1.  A CHL team may cover necessary expenses for you to attend a tryout for up to 48 hours (including transportation, lodging, meals, etc.). The 48-hour period begins when you arrive at the tryout location. This is a one-time allowance per team and can be used for a training camp or rookie camp.

To be safe, pay for everything when going to a WHL camp to ensure amateur status remains intact (including transportation to and from camp, hotels, meals, etc.)

2.  While attending WHL camps, prospects may participate in practices and intra-squad scrimmages, BUT may not face off against players or prospects representing another WHL team, even in an exhibition game.

Playing in one exhibition game or regular season game will likely result in the player no longer being eligible for an NCAA scholarship. Pre-season and Regular season games are both considered the same in the eyes of the NCAA.

Do not play any game against players from another WHL team unless you are 100% positive you want to go the WHL route.

3.  If you are drafted in the WHL in the spring and are attending camp as a 15 or 16 year old, do not rush into signing or playing a game as a 15 or 16 year old unless you are positive you want to go the WHL route. If you are unsure, maintaining your NCAA eligibility for another year will give you more time to evaluate your options and to make a well-informed decision for your future.

4.  A contract with a WHL team is considered a professional contract by the NCAA and therefore jeopardizes a prospect’s eligibility.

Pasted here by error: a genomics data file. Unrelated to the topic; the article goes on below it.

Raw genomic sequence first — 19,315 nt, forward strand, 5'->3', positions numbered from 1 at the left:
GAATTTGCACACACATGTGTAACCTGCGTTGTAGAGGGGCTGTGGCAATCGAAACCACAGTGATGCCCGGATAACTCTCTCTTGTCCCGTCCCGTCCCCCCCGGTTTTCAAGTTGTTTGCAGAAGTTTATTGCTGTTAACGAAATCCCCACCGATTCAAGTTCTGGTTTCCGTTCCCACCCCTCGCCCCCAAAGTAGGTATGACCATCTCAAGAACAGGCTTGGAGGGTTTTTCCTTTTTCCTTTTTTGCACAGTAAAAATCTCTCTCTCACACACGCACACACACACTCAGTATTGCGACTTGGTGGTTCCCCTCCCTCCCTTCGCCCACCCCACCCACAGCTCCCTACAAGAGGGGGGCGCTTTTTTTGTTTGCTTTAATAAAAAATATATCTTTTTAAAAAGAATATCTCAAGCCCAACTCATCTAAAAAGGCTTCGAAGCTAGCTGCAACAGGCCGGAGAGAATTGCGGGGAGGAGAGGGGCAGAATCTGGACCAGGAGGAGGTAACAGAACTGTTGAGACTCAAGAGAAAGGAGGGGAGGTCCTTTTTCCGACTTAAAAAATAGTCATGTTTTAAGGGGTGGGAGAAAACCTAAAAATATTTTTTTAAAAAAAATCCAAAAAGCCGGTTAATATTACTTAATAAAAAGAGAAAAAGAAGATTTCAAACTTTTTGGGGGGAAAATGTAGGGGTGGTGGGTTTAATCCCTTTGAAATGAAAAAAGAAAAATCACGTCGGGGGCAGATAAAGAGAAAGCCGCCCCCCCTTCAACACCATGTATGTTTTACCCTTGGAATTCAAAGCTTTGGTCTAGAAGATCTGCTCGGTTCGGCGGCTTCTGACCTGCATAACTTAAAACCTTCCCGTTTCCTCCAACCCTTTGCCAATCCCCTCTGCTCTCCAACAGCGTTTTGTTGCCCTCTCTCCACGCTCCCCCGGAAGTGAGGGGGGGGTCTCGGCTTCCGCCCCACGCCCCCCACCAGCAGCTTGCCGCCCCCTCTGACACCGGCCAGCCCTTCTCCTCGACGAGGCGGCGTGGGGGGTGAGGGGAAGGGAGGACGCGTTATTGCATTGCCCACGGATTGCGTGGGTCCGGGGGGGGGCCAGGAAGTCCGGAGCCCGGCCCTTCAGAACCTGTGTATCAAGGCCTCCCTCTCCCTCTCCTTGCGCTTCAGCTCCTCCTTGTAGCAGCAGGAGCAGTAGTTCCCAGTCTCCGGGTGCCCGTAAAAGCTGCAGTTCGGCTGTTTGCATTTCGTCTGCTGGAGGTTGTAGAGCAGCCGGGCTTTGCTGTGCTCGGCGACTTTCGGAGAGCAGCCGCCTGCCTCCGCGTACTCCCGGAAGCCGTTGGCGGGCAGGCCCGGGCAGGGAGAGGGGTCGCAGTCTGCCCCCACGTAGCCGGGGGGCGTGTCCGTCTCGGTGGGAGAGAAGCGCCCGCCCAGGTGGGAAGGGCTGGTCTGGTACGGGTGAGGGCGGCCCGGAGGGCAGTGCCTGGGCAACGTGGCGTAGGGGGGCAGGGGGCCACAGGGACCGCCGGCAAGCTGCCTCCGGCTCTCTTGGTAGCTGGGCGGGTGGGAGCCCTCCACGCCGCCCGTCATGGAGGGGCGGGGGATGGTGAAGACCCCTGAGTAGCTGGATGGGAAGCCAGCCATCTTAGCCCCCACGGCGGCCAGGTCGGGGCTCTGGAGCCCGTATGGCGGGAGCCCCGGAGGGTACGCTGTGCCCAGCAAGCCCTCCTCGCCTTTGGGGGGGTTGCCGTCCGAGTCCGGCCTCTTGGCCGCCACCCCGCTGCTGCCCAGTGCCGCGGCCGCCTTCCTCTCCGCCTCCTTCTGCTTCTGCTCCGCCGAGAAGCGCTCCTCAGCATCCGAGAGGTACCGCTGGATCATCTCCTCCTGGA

To be safe, do not sign any agreement with a WHL team unless you are 100% positive you want to go the WHL route.

5.  If a WHL team gives you a jersey or other gifts, you should be prepared to either return those items, compensate the team appropriately or donate them to charity.

To be safe, don’t accept anything from a WHL team until having signed with that team or having made the decision to go the WHL route.



NCAA prospects must meet minimum academic criteria that takes into account high school grades as well as scores on standardized tests (the SAT or ACT). Those scores are weighted on a sliding scale to determine initial eligibility. (See link to pdf at the top of the page for NCAA Sliding Scale)

The grade-point average considered by the NCAA only includes what are considered “core courses” – and all prospective students must have taken 16 of these core courses. The NCAA Eligibility Center includes important details on those requirements, plus lists of approved core courses at specific high schools or in each Canadian province. (See link to pdf at the top of the page for approved Manitoba Core Courses)

What You Need to Do:

*  Register with the NCAA Eligibility Center.

*  Take 16 NCAA-approved core courses in your first four years of high school; you can find a list of approved courses for the province of Manitoba or each U.S. high school at the NCAA Eligibility Center web site.   (See link to pdf at the top of the page for approved Manitoba Core Courses)

*  Register for and take either the SAT or the ACT. Plan to take it more than once; the NCAA will only consider your best score.

*  Submit transcripts and test scores to the NCAA Eligibility Center.

*  If you would like to take university classes after high school but before beginning your player career, do so as a part-time student – do not enroll full time.

Note:  To play Division I Sports, you need to qualify academically. To meet the minimum requirements for Division I student, athletes enrolling in college must earn a minimum 2.300 GPA in core courses and earn a combined SAT or ACT score that matched your core-course GPA on the sliding scale to compete in your first year of college. (See link to pdf at the top of the page for NCAA Sliding Scale)